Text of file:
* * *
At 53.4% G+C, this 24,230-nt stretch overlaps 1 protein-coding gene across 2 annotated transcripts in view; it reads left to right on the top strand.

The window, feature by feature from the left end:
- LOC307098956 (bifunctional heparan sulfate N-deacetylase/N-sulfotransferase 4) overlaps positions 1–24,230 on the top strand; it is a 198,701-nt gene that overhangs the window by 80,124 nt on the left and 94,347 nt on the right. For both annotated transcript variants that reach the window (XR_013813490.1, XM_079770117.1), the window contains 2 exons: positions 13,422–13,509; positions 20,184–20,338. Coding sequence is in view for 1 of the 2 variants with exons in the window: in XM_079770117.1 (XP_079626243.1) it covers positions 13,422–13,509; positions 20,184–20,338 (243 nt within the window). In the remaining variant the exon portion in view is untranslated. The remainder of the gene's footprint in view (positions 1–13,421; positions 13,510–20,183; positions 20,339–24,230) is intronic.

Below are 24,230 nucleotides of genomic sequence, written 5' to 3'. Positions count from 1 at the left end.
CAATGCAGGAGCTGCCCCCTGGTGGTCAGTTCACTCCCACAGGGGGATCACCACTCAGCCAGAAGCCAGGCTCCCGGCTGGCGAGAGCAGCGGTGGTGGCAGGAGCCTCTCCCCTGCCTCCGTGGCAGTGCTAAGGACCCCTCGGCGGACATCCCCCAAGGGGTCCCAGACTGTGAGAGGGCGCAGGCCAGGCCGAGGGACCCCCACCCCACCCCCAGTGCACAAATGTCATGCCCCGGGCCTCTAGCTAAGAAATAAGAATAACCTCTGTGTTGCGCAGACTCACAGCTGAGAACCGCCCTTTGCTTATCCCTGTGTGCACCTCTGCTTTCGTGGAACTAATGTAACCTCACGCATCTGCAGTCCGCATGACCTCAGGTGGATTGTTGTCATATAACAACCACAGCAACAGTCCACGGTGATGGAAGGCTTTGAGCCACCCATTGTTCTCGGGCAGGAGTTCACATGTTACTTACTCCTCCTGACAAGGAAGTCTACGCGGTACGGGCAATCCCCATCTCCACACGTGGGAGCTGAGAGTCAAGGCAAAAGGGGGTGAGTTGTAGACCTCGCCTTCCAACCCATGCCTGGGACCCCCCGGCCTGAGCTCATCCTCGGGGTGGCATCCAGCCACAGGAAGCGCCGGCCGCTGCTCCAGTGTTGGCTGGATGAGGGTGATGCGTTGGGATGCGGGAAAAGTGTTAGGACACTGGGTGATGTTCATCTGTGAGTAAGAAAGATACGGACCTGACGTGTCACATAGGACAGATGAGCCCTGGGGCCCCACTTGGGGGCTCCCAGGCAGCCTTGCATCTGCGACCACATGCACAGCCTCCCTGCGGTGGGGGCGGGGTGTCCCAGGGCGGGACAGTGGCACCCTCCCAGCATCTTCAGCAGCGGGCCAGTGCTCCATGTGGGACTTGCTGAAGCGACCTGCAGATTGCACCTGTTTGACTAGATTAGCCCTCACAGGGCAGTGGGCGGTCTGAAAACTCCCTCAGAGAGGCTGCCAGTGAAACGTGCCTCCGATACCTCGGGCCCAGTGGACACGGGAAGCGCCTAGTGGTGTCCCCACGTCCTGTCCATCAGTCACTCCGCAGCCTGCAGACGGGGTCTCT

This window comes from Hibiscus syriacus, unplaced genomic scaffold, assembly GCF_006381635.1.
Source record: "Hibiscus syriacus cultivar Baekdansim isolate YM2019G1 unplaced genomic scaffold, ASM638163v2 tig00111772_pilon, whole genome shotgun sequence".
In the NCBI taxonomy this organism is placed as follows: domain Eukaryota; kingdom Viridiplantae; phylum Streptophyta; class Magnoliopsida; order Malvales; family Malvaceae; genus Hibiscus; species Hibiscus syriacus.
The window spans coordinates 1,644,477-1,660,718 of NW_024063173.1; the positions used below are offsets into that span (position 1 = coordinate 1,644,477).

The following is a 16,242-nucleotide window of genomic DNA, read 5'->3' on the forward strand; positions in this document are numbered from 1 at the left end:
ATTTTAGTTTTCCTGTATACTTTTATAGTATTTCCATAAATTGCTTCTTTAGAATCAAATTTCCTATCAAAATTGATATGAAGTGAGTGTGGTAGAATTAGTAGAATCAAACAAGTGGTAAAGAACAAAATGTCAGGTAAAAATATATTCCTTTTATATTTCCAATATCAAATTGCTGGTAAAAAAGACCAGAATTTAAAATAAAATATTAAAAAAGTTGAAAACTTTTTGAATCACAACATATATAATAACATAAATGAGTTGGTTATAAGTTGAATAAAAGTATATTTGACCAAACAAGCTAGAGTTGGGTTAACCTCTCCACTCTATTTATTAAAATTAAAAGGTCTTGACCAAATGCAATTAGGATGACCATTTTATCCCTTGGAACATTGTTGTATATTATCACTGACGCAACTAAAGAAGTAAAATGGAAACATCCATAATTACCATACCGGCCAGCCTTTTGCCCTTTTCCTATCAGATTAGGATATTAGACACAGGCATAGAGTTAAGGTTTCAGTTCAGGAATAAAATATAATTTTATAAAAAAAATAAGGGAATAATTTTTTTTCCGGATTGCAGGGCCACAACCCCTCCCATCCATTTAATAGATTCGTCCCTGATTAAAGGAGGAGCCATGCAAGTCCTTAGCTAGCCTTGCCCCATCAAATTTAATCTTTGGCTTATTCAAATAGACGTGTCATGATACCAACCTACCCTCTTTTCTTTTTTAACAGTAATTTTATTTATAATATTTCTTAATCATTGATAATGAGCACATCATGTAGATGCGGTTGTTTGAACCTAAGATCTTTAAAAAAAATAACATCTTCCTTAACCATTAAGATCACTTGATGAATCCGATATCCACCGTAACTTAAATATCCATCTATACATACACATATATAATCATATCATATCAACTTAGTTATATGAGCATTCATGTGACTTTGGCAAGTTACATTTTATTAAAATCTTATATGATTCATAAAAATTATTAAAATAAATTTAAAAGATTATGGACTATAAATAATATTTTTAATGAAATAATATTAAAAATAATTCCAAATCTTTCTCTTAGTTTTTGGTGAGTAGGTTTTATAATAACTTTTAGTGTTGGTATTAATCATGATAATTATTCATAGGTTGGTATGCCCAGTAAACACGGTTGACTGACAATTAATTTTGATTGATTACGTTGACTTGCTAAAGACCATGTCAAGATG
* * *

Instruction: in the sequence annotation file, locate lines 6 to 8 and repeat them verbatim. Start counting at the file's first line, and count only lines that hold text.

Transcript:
This window comes from Hibiscus syriacus, unplaced genomic scaffold, assembly GCF_006381635.1.
Source record: "Hibiscus syriacus cultivar Baekdansim isolate YM2019G1 unplaced genomic scaffold, ASM638163v2 tig00111772_pilon, whole genome shotgun sequence".
In the NCBI taxonomy this organism is placed as follows: domain Eukaryota; kingdom Viridiplantae; phylum Streptophyta; class Magnoliopsida; order Malvales; family Malvaceae; genus Hibiscus; species Hibiscus syriacus.